The W. T. Yoshimoto Foundation Charitable Trust has donated $275,000 to establish and support the W.T. Yoshimoto Foundation Charitable Trust Endowed Scholarship Fund for the Conservation and Preservation of Wildlife Habitats and Large Land Mammals at the University of Hawaiʻi at Hilo.
This undergraduate scholarship provides multi-year support to students pursuing studies in terrestrial mammalian habitat conservation and/or the conservation of large land mammals. The gift will also support the initial offering of a synthesis course in wildlife science at the University of Hawaiʻi at Hilo’s College of Agriculture, Forestry and Natural Resource Management.
Understanding terrestrial mammal habitats
Large terrestrial mammals are in particular peril due to loss of habitat and poor game management practices. Understanding the complex role of these animals in the ecosystem processes is essential for effective terrestrial management of wild areas and rural multiple use areas where agriculture and forestry play an extensive role.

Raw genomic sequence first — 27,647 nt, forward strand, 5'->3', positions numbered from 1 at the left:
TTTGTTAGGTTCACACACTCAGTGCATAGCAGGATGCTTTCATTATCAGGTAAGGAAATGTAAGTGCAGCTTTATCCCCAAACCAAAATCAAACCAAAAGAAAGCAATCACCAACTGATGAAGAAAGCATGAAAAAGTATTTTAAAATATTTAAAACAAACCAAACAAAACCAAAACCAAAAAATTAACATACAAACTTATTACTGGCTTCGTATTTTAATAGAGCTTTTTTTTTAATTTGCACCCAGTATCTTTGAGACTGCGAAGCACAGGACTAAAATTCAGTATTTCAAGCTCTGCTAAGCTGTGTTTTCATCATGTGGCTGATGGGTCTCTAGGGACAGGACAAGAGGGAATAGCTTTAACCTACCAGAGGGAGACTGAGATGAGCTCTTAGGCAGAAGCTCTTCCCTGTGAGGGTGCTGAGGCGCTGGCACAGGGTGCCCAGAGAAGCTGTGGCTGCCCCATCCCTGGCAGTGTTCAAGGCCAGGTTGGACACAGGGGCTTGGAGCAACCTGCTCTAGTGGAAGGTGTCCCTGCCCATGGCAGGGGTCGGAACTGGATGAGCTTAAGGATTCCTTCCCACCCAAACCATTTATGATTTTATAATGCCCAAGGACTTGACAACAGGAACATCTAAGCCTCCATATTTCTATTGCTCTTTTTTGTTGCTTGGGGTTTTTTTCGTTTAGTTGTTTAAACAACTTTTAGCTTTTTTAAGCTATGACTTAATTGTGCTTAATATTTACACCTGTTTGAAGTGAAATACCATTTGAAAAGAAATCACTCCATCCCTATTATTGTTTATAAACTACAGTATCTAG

“As the human population grows, so too do the demands on land for food, feedstock and fiber,” said Bruce Mathews, interim dean, UH Hilo College of Agriculture, Forestry and Natural Resource Management. “More and more, people are encroaching on wildlife habitat, with tragic results for animals and the environment. In order to have a sustainable balance between that which we extract from the ecosphere and that which needs to be replenished, we need to think beyond the designation of specific conservation areas and national parks.”
“UH Hilo is working to help address this need by educating people who have a sound understanding of terrestrial mammal habitat and are also able to strike a balance among conservation efforts, more sustainable agricultural and forestry production systems and rural socio-economic issues,” said UH Hilo Chancellor Donald Straney.
“On behalf of the trustees of the W.T. Yoshimoto Foundation Charitable Trust, we are very pleased to enter into this partnership with UH Hilo,” said Jean Creadick, vice president of philanthropic services at First Hawaiian Bank. “We look forward to working with Chancellor Straney, Dean Mathews and UH Hilo to support undergraduate students as they build the foundation of their careers in wildlife science and terrestrial mammal habitat conservation.”
Read the UH Foundation news release for more information.